On December 6, 2005, Courtney was transferred from the acute care ward at SLS to the post-acute ward. Courtney received treatment at SLS from May 23, 2006 until her discharge on July 29, 2006.


The Individuals with Disabilities Education Act ("IDEA") requires that a state receiving federal education funding provide a "free appropriate public education" ("FAPE") to disabled children. 20 U.S.C. § 1412(a)(1). School districts provide a FAPE by designing and administering a program of individualized instruction that is set forth in an Individualized Education Plan ("IEP"). 20 U.S.C. § 1414(d). The IEP "must be 'reasonably calculated' to enable the child to receive 'meaningful educational benefits' in light of the student's 'intellectual potential.'" Shore Reg'l High Sch. Bd. of Ed. v. P.S., 381 F.3d 194, 198 (3d Cir. 2004) (quoting Polk v. Cent. Susquehanna Intermediate Unit 16, 853 F.2d 171, 182--85 (3d Cir. 1988)).

A parent who believes that a school has failed to provide a FAPE may request a hearing, commonly known as a due process hearing, to seek relief from the school district for its failure to provide a FAPE. 34 C.F.R. § 300.507. In Pennsylvania, the hearing is conducted by a Hearing Officer. Carlisle Area Sch. v. Scott P., 62 F.3d 520, 527 (3d Cir. 1995). If challenged, the Hearing Officer's decision is then subject to an independent review of that decision by an appellate body, which is referred to as the Appeals Panel.*fn2 Id. Upon the completion of the Pennsylvania administrative process, a party may appeal the Appeals Panel decision to federal district court. 20 U.S.C. § 1415(e); Carlisle Area Sch., 62 F.3d at 527.

In November 2005, Plaintiffs requested a due process hearing pursuant to 34 C.F.R. § 300.507 and sought to compel the School District to (1) reimburse Plaintiffs for the cost of Courtney's stay at Rancho Valmora, from December 2004 to April 2005, and SLS from May 2005 up to the date of the hearing; (2) provide compensatory education for the period May 23, 2005 up to the date of the hearing, in the event that tuition reimbursement was denied; and (3) pay for an independent evaluation of Courtney. A hearing was conducted in January 2006. The School District agreed to reimburse Plaintiffs for Courtney's stay at Rancho Valmora, but opposed reimbursement for the SLS placement on the ground that a medical crisis precipitated Courtney's stay there.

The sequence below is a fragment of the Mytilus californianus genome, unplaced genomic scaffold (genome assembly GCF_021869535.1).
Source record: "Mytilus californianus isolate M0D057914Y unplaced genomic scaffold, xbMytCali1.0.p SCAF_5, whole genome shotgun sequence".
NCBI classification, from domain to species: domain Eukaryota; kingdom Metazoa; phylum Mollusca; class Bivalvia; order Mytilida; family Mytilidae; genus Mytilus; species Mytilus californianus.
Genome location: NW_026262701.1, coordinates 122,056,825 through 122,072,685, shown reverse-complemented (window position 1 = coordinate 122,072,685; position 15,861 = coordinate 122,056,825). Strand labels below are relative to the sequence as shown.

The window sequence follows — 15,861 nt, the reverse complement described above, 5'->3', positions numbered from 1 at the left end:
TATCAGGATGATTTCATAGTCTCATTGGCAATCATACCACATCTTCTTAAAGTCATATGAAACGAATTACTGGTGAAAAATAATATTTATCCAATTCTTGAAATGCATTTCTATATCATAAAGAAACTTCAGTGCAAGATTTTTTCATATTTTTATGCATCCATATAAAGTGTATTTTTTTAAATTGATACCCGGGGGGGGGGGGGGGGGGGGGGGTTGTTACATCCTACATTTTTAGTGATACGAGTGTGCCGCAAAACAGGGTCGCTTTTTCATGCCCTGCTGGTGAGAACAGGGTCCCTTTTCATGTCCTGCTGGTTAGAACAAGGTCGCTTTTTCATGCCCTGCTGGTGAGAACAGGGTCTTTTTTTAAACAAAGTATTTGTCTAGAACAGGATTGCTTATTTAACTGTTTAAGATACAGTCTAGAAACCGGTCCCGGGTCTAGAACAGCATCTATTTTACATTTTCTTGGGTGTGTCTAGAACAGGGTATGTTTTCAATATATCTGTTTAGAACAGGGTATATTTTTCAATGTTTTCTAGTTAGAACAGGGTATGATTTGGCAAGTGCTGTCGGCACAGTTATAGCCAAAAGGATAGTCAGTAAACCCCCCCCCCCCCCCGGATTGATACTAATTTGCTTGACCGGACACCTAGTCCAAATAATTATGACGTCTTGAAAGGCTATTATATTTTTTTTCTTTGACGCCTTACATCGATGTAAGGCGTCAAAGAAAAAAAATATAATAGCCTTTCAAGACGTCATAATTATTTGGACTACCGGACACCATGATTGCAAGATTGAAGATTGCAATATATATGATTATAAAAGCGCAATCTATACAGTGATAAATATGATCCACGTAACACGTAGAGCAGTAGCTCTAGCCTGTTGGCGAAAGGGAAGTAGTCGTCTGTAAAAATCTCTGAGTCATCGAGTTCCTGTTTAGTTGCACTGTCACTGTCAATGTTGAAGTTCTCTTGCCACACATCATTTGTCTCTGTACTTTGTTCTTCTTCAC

The Hearing Officer faulted the School District for failing to develop an IEP in June 2005 and for not providing educational services beginning in May 2005 when Courtney entered SLS. He rejected arguments that Courtney's expenses at SLS were medical as opposed to educational, concluding that her educational needs were not severable from her medical needs. The Hearing Officer also determined that SLS was an appropriate placement. Accordingly, he awarded tuition reimbursement for Courtney's stay at SLS from May 2005 through January 2006.

The Appeals Panel reversed the decision of the Hearing Officer. The Panel noted the acute nature of Courtney's condition when she was admitted to SLS and concluded that Courtney's "admission to the New York facility was prompted by a psychiatric crisis, was necessary for medical reasons rather than educational purposes, and that the services provided to [Courtney] during the first four months there were medical rather than educational in nature." In such circumstances, it deemed it inappropriate to award tuition reimbursement for Courtney's stay at SLS.

Courtney appealed this decision to the United States District Court for the Eastern District of Pennsylvania. In its analysis, the District Court separated Courtney's treatment into two distinct time periods-the first period covered Courtney's stay in SLS's acute care ward from May 23, 2005 to October 12, 2005, and the second period covered from October 12, 2005, when Courtney's parents informed the School District that she could be evaluated, until January 26, 2006, the date through which the Hearing Officer awarded tuition reimbursement.

For the first period, the District Court concluded that Courtney was not entitled to tuition reimbursement because SLS "did not constitute 'special education' within the meaning of the IDEA." It noted that Courtney's "SLS placement did not contain any appreciable academic component." Further, to the degree that Courtney's program included some behavioral and emotional strategies that could aid her education, the Court concluded that this treatment was aimed at stabilizing her medical condition and not at enabling academic instruction.

With regard to the second period, the District Court awarded tuition reimbursement. It stated that, once the School District began providing educational services to Courtney, it also had an obligation to provide related services. In that regard, the Court determined that Courtney's treatment at SLS was a related service. It also concluded that the costs of SLS were not excluded by the "medical services" exception to federal regulations requiring the provision of related services.

Finally, the District Court denied the Plaintiffs' request for compensatory education for May 2005 through October 2005 in lieu of tuition reimbursement. The Court held that the School District developed Courtney's IEP within a reasonable period of time. It reasoned that Courtney's parents did not consent to an evaluation until October 12, 2005, the School District conducted that evaluation five days later, and it then developed the IEP within one month of the evaluation date.